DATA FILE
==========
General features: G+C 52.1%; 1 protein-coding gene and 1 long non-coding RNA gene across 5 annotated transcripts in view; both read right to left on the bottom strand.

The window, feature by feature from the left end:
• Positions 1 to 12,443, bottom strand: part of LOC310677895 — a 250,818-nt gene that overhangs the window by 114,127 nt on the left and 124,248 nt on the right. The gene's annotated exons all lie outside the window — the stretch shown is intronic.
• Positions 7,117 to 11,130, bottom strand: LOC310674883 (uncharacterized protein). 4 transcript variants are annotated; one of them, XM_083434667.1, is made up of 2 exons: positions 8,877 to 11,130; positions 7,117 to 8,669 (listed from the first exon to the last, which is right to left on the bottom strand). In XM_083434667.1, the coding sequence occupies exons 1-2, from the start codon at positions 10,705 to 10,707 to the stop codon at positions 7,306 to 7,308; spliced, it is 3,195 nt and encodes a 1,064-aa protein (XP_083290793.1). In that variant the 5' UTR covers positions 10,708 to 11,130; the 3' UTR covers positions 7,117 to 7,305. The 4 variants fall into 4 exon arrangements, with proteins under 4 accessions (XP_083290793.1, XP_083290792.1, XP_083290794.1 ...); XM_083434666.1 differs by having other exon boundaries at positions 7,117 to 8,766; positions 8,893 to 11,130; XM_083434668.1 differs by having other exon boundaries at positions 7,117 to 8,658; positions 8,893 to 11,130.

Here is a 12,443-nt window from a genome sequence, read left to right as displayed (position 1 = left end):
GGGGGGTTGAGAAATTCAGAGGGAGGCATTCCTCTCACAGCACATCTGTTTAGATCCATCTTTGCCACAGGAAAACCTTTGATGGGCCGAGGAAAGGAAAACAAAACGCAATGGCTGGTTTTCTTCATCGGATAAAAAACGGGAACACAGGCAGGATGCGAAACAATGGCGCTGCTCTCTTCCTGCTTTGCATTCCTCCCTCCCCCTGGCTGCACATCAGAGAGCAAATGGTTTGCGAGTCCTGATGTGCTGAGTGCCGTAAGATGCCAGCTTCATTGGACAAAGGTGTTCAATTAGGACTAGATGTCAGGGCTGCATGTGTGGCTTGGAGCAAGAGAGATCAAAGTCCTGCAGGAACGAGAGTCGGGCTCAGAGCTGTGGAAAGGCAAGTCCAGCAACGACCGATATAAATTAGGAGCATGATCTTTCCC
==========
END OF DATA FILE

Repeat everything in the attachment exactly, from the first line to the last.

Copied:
General features: G+C 52.1%; 1 protein-coding gene and 1 long non-coding RNA gene across 5 annotated transcripts in view; both read right to left on the bottom strand.

The window, feature by feature from the left end:
• Positions 1 to 12,443, bottom strand: part of LOC310677895 — a 250,818-nt gene that overhangs the window by 114,127 nt on the left and 124,248 nt on the right. The gene's annotated exons all lie outside the window — the stretch shown is intronic.
• Positions 7,117 to 11,130, bottom strand: LOC310674883 (uncharacterized protein). 4 transcript variants are annotated; one of them, XM_083434667.1, is made up of 2 exons: positions 8,877 to 11,130; positions 7,117 to 8,669 (listed from the first exon to the last, which is right to left on the bottom strand). In XM_083434667.1, the coding sequence occupies exons 1-2, from the start codon at positions 10,705 to 10,707 to the stop codon at positions 7,306 to 7,308; spliced, it is 3,195 nt and encodes a 1,064-aa protein (XP_083290793.1). In that variant the 5' UTR covers positions 10,708 to 11,130; the 3' UTR covers positions 7,117 to 7,305. The 4 variants fall into 4 exon arrangements, with proteins under 4 accessions (XP_083290793.1, XP_083290792.1, XP_083290794.1 ...); XM_083434666.1 differs by having other exon boundaries at positions 7,117 to 8,766; positions 8,893 to 11,130; XM_083434668.1 differs by having other exon boundaries at positions 7,117 to 8,658; positions 8,893 to 11,130.

Here is a 12,443-nt window from a genome sequence, read left to right as displayed (position 1 = left end):
GGGGGGTTGAGAAATTCAGAGGGAGGCATTCCTCTCACAGCACATCTGTTTAGATCCATCTTTGCCACAGGAAAACCTTTGATGGGCCGAGGAAAGGAAAACAAAACGCAATGGCTGGTTTTCTTCATCGGATAAAAAACGGGAACACAGGCAGGATGCGAAACAATGGCGCTGCTCTCTTCCTGCTTTGCATTCCTCCCTCCCCCTGGCTGCACATCAGAGAGCAAATGGTTTGCGAGTCCTGATGTGCTGAGTGCCGTAAGATGCCAGCTTCATTGGACAAAGGTGTTCAATTAGGACTAGATGTCAGGGCTGCATGTGTGGCTTGGAGCAAGAGAGATCAAAGTCCTGCAGGAACGAGAGTCGGGCTCAGAGCTGTGGAAAGGCAAGTCCAGCAACGACCGATATAAATTAGGAGCATGATCTTTCCC